The chemical composition of stainless steel forms the basis for classifying this metallurgical material as Ferritic, Austenitic, Martensitic, Duplex, or Precipitation Hardness.
In this guide, you are going to learn two critical aspects of stainless steel:
One is the various stainless steel composition percentage of every chemical element.
Then two, how the chemical composition of steel affects its properties and applications.
Let’s dive right in:
Stainless Steel Chemical Composition
Even before exploring the different stainless steel grades’ chemical composition, it is important to note that iron and chromium are the main alloying elements.
Therefore, maybe we can have the “stainless steel formula” as:
So, depending on the stainless steel properties you can vary the above chemical composition as you will see shortly. Furthermore, the variation in the chemical composition will also determine stainless steel uses.
But first, let’s look at the effects of alloying elements in stainless steel.
It is important to note that iron is the main element in stainless steel material. Ideally, iron is popular for:
- Lustrous nature
- Easily dissolve in dilute acids
- It is chemically active
Most metals are never useful in their pure form. A reason you should mix iron with other elements to form stainless steel with superior properties.
Other elements in stainless steel include:
|Stainless Steel Alloying Element||Function and Properties in Stainless Steel|
|Carbon||· When you alloy carbon and iron, you will get steel
· Most stainless steel grades have low carbon content save for martensitic stainless steel
· High carbon composition in stainless steel implies high hardness and strength
· Usually, it becomes detrimental when carbon forms chrome carbides. It reduces corrosion resistance properties.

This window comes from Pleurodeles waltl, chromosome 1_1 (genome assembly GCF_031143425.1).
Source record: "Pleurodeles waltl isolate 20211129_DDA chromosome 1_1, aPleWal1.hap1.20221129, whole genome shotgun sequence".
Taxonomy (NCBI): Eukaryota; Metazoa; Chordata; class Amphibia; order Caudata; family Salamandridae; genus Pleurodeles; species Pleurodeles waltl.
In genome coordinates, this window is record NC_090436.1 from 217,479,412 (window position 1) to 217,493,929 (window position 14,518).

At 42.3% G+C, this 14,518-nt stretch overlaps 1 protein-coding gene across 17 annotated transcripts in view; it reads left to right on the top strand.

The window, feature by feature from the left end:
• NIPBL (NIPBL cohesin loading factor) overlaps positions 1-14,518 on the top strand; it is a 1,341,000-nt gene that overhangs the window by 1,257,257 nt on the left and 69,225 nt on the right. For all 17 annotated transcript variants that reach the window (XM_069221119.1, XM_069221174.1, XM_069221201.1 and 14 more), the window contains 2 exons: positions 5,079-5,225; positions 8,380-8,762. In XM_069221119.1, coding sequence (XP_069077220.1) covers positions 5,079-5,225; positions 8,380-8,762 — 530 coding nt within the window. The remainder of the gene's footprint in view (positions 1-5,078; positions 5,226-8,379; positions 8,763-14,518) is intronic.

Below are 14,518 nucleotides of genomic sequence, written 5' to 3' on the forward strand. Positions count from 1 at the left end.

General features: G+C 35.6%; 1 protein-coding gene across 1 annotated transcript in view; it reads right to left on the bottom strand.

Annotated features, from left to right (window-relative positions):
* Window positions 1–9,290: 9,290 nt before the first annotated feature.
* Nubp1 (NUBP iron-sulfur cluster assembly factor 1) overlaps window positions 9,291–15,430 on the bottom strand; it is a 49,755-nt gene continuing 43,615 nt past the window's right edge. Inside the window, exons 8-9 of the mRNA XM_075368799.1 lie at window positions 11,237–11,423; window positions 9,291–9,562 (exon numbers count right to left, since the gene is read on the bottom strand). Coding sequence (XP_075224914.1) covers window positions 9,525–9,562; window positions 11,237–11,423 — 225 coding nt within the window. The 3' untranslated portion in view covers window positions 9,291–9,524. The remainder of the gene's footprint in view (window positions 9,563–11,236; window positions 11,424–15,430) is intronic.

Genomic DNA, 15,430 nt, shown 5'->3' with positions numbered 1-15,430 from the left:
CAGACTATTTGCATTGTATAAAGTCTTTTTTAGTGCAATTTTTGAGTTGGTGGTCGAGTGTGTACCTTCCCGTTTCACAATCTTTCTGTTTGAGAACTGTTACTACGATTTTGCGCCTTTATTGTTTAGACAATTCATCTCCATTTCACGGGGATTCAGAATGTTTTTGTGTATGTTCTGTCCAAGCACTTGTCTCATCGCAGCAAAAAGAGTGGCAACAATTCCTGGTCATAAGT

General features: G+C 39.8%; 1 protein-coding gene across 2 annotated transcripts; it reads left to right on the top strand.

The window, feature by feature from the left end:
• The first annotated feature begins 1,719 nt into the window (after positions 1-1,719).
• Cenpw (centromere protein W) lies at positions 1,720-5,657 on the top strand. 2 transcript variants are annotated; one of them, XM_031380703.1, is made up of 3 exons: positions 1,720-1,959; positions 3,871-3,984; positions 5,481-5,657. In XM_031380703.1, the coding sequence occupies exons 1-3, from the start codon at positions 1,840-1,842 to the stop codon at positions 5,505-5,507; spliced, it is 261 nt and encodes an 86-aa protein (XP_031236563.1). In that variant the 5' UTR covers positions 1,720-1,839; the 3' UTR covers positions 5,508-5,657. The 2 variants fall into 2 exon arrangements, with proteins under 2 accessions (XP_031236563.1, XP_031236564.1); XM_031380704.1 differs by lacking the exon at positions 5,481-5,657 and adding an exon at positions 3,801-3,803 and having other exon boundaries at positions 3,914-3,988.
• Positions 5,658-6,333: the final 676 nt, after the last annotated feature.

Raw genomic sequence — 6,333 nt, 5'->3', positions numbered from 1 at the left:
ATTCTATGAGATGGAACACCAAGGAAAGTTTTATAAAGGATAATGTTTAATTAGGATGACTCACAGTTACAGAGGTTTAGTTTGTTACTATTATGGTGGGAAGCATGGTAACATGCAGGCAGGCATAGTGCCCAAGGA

· Austenitic and Ferritic have low carbon content.
|Nickel||· When nickel content is more than 8% it produces stainless steel with excellent resistance to corrosion and heat
· Contributes to excellent impact on strength and toughness.
· Improves stainless steel resistance to both oxidation and corrosion
· Help stainless steel maintain excellent toughness, strength, and ductility at cryogenic temperatures
· Makes stainless steel magnetic
|Chromium||· Most stainless steels have at least 10.5% chromium. More chromium implies better corrosion resistance
· Chromium makes stainless steel have a passive and self-repairing property
|Manganese||· It improves hardenability and strength
· Boosts toughness
· Helps in de-oxidation
· 4 to 15%, manganese stabilizes austenitic SS
· In some instances, it replaces the nickel
· Prevents hot cracking since iron sulfide will not form
|Nitrogen||· Increases austenitic stainless steel stability
· It enhances stainless steel yield strength
· Excellent pitting corrosion resistance
|Titanium||· Helps to stabilize carbide. It is critical when welding stainless steel
· Titanium carbide prevents inter-granular corrosion
· Low-carbon stainless steels are easily weldable without the need for stabilization.
|Copper||· It mainly exists as a residual element
· Improves the precipitation hardness properties of stainless steel
· Perfect for stainless steel being used in seawater or an environment with sulphuric acid. Copper improves corrosion resistance in such environments.
|Molybdenum||· Improves austenitic stainless steel resistance to pitting and crevice corrosion. It is an important stainless steel alloying element, especially for applications where chlorides and sulphur are involved.|
|Phosphorus||· Adding phosphorus alongside sulphur improves stainless steel machining properties
· In austenitic stainless steel, phosphorus improves material strength.